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Home > All Images > 2004 > August > 31 Aug 2004

Images Dated 31st August 2004

Choose from 75 pictures in our Images Dated 31st August 2004 collection for your Wall Art or Photo Gift. All professionally made for Quick Shipping.


Wundt illusion Featured 31 Aug 2004 Print

Wundt illusion

Wundt illusion. This illusion was created by the psychologist Willhelm Wundt in the 19th century. It is the exact opposite of the Hering illusion. It exploits the brain's understanding of perspective to fool it into thinking that the two horizontal red lines bow inwards. In fact they are straight and parallel. This is achieved due to the presence of the grey lines radiating from 2 points. They give the appearance of depth, with the middle of the image appearing closer than the top. The brain compensates for this, and the illusion is created

© SCIENCE PHOTO LIBRARY

Zoellner illusion Featured 31 Aug 2004 Print

Zoellner illusion

Zoellner illusion. The vertical lines are parallel but seem to be tilted. There are 2 theories as to why this is the case. The first is that the small crossing lines create a perception of depth and our brain's interpretation of perspective leads to the illusion. The second is that the effect is a result of our visual system's propensity to try to minimise acute angles - applied to the small crossing lines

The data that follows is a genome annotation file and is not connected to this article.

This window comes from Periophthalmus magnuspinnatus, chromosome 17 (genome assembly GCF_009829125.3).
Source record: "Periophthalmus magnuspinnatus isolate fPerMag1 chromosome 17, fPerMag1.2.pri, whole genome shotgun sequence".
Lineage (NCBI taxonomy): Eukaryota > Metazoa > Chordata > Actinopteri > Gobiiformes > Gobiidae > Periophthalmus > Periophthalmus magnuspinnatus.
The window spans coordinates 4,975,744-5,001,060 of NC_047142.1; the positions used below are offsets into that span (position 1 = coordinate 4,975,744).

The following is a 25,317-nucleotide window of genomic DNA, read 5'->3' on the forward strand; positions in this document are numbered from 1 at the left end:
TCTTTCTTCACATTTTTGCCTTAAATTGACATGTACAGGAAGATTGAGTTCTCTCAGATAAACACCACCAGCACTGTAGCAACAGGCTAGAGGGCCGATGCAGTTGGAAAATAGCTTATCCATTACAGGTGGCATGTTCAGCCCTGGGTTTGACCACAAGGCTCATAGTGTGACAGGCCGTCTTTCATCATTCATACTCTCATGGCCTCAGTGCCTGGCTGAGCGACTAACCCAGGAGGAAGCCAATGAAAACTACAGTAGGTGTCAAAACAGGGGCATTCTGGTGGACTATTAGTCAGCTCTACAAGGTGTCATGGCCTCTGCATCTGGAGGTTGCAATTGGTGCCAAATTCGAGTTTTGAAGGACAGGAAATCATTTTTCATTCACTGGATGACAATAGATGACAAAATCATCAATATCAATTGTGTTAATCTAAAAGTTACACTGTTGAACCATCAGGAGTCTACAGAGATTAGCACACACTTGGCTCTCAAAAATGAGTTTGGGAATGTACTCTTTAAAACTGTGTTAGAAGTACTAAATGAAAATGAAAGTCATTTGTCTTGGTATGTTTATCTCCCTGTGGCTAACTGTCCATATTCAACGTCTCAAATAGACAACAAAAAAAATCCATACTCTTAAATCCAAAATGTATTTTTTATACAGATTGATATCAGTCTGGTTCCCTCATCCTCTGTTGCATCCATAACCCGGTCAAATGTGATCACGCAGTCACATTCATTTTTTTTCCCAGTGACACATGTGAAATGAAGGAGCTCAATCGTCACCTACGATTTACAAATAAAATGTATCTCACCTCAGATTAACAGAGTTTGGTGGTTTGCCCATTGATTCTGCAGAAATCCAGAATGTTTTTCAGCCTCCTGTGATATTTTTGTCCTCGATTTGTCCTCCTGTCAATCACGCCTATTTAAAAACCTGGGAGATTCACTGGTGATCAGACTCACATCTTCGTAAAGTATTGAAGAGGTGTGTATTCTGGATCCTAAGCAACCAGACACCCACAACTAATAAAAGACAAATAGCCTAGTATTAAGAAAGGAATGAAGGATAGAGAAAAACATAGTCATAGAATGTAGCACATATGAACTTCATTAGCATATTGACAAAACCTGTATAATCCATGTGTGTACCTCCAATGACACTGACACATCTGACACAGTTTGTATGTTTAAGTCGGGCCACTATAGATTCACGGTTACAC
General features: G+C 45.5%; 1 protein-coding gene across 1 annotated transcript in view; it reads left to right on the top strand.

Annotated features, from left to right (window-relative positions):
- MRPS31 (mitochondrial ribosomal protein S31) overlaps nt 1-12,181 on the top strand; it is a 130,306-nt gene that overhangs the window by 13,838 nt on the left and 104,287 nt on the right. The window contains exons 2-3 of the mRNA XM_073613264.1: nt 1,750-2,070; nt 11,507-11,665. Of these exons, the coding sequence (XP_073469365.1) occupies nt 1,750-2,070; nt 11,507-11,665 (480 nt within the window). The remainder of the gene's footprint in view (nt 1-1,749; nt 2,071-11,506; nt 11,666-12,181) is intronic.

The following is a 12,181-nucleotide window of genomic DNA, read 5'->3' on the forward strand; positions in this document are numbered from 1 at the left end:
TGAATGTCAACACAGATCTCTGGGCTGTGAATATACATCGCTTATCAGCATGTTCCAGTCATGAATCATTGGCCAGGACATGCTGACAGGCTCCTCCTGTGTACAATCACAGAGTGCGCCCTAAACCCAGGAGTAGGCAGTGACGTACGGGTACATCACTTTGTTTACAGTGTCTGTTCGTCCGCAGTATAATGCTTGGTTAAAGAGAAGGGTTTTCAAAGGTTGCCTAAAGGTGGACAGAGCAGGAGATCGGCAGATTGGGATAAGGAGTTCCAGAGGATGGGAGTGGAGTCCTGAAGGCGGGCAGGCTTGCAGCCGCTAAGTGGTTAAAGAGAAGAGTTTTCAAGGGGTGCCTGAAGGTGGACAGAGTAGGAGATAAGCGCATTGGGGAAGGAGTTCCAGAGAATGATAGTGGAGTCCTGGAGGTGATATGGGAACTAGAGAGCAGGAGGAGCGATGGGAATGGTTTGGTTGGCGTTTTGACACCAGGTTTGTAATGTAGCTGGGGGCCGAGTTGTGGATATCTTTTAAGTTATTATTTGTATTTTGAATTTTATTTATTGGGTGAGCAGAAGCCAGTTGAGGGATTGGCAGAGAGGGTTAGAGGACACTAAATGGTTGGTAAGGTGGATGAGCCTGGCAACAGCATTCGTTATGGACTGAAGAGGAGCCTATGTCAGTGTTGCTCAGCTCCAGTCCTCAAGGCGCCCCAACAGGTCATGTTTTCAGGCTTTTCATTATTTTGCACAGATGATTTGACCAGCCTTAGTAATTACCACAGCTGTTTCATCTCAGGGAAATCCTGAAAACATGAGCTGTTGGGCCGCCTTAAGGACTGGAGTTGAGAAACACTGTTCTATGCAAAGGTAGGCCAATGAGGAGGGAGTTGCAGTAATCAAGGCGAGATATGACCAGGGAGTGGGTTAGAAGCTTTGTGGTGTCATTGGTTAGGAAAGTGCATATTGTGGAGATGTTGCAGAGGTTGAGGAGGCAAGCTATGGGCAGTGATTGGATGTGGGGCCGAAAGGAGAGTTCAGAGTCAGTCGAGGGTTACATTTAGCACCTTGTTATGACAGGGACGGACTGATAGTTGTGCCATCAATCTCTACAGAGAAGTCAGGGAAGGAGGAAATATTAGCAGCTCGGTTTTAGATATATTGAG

© SCIENCE PHOTO LIBRARY

Researcher testing Lego robots playing Pacman Featured 31 Aug 2004 Print

Researcher testing Lego robots playing Pacman

Lego Pacman game. Researcher testing a three dimensional game of Pacman played by Lego robots. In this game the player operates the "good" yellow robot by remote control whilst the "bad" red robots will automatically try to capture it. The game is played in a maze marked out with black lines on a white background. The red robots are controlled by Mindstorm computer Lego bricks which are programmed to chase and capture the yellow robot. The red robots negotiate the maze with the help of optical sensors that recognize the black lines. The bad robots also have optical sensors that help them to locate the good robot. Photogra- phed at LegoLab, University of Aarhus, Denmark

© VOLKER STEGER/SCIENCE PHOTO LIBRARY